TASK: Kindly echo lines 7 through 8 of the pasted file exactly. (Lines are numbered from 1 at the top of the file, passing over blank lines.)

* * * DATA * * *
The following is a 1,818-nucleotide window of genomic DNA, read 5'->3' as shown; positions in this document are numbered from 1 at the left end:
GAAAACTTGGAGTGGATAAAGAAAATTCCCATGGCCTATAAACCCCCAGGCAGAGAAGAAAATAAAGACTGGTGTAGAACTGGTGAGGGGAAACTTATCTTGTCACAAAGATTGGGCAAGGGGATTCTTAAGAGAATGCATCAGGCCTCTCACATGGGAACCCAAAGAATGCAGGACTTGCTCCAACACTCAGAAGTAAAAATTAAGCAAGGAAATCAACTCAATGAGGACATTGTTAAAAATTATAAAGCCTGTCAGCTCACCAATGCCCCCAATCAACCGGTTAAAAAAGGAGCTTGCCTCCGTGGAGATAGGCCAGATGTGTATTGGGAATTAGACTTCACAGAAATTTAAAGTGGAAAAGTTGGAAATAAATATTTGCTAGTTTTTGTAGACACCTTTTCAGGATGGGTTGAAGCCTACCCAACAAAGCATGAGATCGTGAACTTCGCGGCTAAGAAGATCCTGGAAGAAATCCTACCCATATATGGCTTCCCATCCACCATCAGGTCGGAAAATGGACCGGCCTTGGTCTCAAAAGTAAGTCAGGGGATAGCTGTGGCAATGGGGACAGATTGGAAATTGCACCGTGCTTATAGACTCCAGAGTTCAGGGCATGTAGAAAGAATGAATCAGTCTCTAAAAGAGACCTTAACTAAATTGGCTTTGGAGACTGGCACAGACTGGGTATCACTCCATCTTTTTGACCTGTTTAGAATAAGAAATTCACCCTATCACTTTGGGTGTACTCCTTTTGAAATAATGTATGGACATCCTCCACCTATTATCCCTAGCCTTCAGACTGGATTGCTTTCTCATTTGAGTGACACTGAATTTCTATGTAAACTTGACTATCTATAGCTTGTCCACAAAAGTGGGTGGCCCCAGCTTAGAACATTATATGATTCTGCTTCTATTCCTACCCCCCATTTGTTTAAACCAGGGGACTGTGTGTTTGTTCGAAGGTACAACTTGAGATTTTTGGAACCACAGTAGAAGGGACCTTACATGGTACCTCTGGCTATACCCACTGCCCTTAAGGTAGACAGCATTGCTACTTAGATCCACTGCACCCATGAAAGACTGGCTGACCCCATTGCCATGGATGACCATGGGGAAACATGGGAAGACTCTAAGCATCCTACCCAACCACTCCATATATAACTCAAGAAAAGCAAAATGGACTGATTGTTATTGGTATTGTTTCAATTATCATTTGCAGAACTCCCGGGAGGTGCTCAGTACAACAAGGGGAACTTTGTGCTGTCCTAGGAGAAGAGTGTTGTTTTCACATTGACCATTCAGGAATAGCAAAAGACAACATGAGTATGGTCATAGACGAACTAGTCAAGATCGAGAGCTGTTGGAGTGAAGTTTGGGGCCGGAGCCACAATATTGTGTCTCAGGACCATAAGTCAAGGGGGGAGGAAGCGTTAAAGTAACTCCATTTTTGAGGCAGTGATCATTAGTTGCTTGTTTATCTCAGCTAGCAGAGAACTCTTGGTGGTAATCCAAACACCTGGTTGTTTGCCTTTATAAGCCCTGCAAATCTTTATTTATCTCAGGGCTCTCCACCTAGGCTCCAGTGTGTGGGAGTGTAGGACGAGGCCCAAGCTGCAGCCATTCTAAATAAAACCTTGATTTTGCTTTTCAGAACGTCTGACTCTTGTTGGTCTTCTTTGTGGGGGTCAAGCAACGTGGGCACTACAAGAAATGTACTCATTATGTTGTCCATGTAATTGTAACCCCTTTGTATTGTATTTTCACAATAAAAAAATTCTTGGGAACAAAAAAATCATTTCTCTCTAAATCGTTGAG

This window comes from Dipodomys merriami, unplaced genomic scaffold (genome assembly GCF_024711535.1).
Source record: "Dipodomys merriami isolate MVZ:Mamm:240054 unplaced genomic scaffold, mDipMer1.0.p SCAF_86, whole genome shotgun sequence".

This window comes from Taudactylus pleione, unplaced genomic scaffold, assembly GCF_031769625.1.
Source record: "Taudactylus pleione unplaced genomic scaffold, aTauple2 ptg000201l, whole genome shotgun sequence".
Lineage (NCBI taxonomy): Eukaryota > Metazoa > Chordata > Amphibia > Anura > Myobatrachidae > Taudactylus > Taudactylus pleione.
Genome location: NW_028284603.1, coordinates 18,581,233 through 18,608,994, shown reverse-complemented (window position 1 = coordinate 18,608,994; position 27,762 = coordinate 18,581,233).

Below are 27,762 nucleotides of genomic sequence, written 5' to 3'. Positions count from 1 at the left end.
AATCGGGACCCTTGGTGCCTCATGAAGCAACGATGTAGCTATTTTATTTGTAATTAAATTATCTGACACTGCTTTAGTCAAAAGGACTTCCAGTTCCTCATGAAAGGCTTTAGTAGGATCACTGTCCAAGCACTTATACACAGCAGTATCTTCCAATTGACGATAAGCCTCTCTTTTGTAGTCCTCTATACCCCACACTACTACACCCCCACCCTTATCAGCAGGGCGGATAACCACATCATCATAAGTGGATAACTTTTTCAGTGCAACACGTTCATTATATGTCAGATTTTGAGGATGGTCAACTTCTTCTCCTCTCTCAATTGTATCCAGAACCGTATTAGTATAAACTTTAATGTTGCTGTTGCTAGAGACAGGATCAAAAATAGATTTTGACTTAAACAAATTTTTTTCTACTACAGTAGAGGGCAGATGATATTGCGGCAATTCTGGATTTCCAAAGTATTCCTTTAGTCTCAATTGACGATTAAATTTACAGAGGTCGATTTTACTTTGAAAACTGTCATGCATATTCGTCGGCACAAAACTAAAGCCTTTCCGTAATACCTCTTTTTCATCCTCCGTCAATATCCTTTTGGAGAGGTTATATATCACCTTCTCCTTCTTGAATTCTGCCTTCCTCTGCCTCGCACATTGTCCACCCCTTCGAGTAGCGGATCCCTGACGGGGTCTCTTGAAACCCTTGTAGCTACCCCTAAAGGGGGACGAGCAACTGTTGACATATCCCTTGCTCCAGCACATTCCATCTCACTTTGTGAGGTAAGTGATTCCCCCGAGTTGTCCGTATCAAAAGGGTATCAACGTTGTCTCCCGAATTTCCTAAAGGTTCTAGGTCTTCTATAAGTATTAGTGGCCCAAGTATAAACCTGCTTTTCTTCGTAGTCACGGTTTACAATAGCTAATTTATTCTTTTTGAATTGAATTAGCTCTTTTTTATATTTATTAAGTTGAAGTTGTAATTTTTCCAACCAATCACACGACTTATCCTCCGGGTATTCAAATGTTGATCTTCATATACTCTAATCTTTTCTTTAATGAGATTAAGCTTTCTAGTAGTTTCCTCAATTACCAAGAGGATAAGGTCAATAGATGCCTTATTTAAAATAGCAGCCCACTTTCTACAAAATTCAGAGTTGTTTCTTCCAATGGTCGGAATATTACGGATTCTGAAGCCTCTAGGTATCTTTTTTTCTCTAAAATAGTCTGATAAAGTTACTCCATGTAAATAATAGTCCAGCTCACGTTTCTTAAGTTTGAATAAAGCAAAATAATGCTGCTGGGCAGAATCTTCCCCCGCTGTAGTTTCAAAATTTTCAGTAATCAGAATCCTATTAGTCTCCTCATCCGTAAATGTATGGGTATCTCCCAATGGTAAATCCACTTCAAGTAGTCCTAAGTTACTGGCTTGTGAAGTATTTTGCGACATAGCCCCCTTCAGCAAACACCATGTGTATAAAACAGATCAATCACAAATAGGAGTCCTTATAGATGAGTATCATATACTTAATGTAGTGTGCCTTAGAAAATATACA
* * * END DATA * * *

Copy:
Lineage (NCBI taxonomy): Eukaryota > Metazoa > Chordata > Amphibia > Anura > Myobatrachidae > Taudactylus > Taudactylus pleione.
Genome location: NW_028284603.1, coordinates 18,581,233 through 18,608,994, shown reverse-complemented (window position 1 = coordinate 18,608,994; position 27,762 = coordinate 18,581,233).